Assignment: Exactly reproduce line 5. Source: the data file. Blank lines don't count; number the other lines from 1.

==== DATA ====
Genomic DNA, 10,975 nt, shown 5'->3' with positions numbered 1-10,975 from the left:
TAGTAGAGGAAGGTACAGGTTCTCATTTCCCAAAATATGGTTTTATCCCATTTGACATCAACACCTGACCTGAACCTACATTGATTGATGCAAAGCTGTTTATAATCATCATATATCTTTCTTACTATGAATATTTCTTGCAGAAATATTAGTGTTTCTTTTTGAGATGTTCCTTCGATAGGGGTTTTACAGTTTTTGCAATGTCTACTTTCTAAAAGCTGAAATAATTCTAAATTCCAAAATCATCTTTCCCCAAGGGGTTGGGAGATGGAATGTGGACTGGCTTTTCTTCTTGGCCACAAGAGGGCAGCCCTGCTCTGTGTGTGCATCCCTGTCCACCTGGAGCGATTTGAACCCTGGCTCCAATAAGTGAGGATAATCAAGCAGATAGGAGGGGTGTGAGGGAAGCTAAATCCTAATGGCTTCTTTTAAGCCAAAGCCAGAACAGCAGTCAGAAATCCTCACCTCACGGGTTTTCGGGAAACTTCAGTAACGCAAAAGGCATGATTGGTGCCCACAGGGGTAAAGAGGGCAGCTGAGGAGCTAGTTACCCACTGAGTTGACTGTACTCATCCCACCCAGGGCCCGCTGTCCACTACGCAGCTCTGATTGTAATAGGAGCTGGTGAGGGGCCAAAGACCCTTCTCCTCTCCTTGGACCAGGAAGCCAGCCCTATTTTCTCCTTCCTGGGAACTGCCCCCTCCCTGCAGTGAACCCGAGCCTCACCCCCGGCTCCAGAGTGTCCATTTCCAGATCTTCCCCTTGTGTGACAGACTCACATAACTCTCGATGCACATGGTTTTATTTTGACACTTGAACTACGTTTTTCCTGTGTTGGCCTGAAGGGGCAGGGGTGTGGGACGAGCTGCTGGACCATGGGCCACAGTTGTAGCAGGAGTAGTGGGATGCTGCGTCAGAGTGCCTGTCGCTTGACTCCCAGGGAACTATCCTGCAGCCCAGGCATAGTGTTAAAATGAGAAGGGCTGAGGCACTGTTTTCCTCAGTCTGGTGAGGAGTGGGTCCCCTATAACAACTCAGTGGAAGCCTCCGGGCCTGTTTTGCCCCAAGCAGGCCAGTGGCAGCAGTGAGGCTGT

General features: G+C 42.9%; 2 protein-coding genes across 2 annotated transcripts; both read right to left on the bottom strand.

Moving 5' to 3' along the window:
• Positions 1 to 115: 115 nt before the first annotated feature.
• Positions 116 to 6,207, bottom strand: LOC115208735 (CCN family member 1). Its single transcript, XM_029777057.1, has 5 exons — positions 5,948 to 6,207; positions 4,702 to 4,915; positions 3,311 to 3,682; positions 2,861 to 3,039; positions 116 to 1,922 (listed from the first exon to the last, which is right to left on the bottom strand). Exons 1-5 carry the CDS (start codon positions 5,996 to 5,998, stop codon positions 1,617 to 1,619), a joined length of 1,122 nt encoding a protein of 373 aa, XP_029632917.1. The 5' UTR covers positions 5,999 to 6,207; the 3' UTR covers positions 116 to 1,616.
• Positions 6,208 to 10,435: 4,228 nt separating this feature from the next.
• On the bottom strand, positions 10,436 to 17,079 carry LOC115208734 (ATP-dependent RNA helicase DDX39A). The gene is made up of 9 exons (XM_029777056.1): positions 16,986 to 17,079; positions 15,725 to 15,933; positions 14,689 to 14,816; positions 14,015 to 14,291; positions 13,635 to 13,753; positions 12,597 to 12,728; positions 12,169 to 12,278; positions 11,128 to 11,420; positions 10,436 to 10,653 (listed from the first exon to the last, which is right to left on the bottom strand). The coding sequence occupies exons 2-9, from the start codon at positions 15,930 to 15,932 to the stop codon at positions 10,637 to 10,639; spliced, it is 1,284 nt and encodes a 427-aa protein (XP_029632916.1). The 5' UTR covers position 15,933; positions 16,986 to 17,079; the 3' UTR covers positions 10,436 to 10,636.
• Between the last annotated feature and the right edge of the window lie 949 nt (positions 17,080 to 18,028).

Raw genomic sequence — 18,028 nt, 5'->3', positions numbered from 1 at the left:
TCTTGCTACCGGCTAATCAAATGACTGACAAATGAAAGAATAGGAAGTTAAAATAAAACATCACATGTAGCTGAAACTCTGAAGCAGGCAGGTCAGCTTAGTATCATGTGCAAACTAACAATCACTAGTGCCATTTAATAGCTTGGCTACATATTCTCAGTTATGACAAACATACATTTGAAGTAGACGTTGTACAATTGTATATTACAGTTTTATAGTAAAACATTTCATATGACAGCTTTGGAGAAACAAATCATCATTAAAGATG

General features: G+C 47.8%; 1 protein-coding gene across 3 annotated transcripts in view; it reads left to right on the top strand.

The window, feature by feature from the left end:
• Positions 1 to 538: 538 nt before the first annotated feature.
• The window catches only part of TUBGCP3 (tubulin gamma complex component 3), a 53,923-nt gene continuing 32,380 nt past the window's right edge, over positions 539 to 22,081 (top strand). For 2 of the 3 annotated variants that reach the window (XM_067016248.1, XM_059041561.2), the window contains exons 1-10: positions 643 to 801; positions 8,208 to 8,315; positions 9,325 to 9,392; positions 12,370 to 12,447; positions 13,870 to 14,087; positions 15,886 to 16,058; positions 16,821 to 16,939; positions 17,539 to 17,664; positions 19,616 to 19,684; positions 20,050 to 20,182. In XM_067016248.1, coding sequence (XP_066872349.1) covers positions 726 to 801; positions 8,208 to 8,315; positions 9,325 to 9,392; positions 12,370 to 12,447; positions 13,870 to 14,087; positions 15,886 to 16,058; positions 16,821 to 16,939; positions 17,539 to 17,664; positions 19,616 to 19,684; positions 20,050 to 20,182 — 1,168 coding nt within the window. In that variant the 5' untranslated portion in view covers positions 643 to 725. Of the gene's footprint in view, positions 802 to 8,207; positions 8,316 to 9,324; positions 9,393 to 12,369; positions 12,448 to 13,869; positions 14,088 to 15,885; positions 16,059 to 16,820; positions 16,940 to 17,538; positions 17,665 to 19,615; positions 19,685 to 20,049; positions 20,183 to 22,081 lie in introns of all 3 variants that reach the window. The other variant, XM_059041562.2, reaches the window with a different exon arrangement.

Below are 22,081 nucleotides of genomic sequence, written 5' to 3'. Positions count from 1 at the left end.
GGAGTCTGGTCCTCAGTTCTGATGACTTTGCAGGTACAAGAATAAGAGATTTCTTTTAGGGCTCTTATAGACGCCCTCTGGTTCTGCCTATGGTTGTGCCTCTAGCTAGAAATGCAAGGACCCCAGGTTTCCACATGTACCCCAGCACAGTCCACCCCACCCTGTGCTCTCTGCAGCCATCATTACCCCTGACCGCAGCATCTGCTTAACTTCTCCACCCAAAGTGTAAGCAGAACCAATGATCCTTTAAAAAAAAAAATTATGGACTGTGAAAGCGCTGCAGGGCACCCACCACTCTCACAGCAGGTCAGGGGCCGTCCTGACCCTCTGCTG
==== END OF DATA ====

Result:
• Positions 1 to 115: 115 nt before the first annotated feature.